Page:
Tech journalists covering Facebook had a duty to cover what was happening before, during, and after the election. Reporters tried to see past their often liberal political orientations and the unprecedented actions of Donald Trump to see how 2016 was playing out on the internet. Every component of the chaotic digital campaign has been reported on, here at The Atlantic, and elsewhere: Facebook’s enormous distribution power for political information, rapacious partisanship reinforced by distinct media information spheres, the increasing scourge of “viral” hoaxes and other kinds of misinformation that could propagate through those networks, and the Russian information ops agency.
How a seemingly innocuous phrase became a metonym for the skewed sexual politics of show business
The chorus of condemnation against Harvey Weinstein, as dozens of women have come forward to accuse the producer of serial sexual assault and harassment, has often turned on a quaint-sounding show-business cliché: the “casting couch.” Glenn Close, for instance, expressed her anger that “the ‘casting couch’ phenomenon, so to speak, is still a reality in our business and in the world.”
The casting couch—where, as the story goes, aspiring actresses had to trade sexual favors in order to win roles—has been a familiar image in Hollywood since the advent of the studio system in the 1920s and ’30s. Over time, the phrase has become emblematic of the way that sexual aggression has been normalized in an industry dominated by powerful men.
The foundation of Donald Trump’s presidency is the negation of Barack Obama’s legacy.
It is insufficient to statethe obvious of Donald Trump: that he is a white man who would not be president were it not for this fact. With one immediate exception, Trump’s predecessors made their way to high office through the passive power of whiteness—that bloody heirloom which cannot ensure mastery of all events but can conjure a tailwind for most of them. Land theft and human plunder cleared the grounds for Trump’s forefathers and barred others from it. Once upon the field, these men became soldiers, statesmen, and scholars; held court in Paris; presided at Princeton; advanced into the Wilderness and then into the White House. Their individual triumphs made this exclusive party seem above America’s founding sins, and it was forgotten that the former was in fact bound to the latter, that all their victories had transpired on cleared grounds. No such elegant detachment can be attributed to Donald Trump—a president who, more than any other, has made the awful inheritance explicit.
For the first time, astronomers have detected visible light and gravitational waves from the same source, ushering in a new era in our attempt to understand the cosmos.
In September of 2015, astronomers detected, for the first time, gravitational waves, cosmic ripples that distort the very fabric of space and time. They came from a violent merger of two black holes somewhere in the universe, more than a billion light-years away from Earth. Astronomers observed the phenomenon again in December, and then again in November 2016, and then again in August of this year. The discoveries confirmed a century-old prediction by Albert Einstein, earned a Nobel prize, and ushered in a new field of astronomy.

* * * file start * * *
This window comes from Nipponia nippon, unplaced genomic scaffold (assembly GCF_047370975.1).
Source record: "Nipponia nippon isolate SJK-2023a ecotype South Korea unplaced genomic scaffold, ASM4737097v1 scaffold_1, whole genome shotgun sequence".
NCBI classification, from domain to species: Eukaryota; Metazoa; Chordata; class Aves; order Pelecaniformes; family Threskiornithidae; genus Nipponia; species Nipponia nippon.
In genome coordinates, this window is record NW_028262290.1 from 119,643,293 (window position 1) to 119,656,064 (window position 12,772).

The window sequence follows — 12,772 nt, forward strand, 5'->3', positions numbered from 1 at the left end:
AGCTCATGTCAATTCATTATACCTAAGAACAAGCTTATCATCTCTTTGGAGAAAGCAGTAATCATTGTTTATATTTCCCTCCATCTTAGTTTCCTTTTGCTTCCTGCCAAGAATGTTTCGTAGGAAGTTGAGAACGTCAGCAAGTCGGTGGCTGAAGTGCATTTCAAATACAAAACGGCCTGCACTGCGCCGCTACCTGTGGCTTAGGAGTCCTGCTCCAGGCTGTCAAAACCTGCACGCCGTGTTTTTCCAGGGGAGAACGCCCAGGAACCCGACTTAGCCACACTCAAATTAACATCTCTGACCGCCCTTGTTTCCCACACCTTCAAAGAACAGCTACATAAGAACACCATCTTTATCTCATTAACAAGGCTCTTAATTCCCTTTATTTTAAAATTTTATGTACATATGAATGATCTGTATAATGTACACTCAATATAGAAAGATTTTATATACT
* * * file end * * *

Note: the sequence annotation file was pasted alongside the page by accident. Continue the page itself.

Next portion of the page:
But while astronomers could observe the effects of the waves in the sensitive instruments built to detect them, they couldn’t see the source. Black holes, as their name suggests, don’t emit any light. To directly observe the origin of gravitational waves, astronomers needed a different kind of collision to send the ripples Earth’s way. This summer, they finally got it.
A driver, a transportation official, and a transit advocate explain why Seattle recently saw one of the biggest citywide increases in passenger numbers.
Almost every major U.S. city has seen years of decline in bus ridership, but Seattle has been the exception in recent years. Between 2010 and 2014, Seattle experienced the biggest jump of any major U.S. city. At its peak in 2015, around 78,000 people, or about one in five Seattle workers, rode the bus to work.
That trend has cooled slightly since then, but Seattle continues to see increased overall transit ridership, bucking the national trend of decline. In 2016, Seattle saw transit ridership increase by 4.1 percent—only Houston and Milwaukee saw even half that increase in the same year.
Bus service is crucial to reducing emissions in the Seattle region. According to King County Metro, which serves the region, nearly half of all greenhouse gas emissions in Washington state come from transportation and its operation displaces roughly four times as many emissions as it generates, by taking cars off the road and reducing traffic congestion. The public transit authority has been recognized for its commitment to sustainability and its bus fleet is projected to be 100 percent hybrid or electric by 2018.
A small group of programmers wants to change how we code—before catastrophe strikes.
There were six hours during the night of April 10, 2014, when the entire population of Washington State had no 911 service. People who called for help got a busy signal. One Seattle woman dialed 911 at least 37 times while a stranger was trying to break into her house. When he finally crawled into her living room through a window, she picked up a kitchen knife. The man fled.
The 911 outage, at the time the largest ever reported, was traced to software running on a server in Englewood, Colorado. Operated by a systems provider named Intrado, the server kept a running counter of how many calls it had routed to 911 dispatchers around the country. Intrado programmers had set a threshold for how high the counter could go. They picked a number in the millions.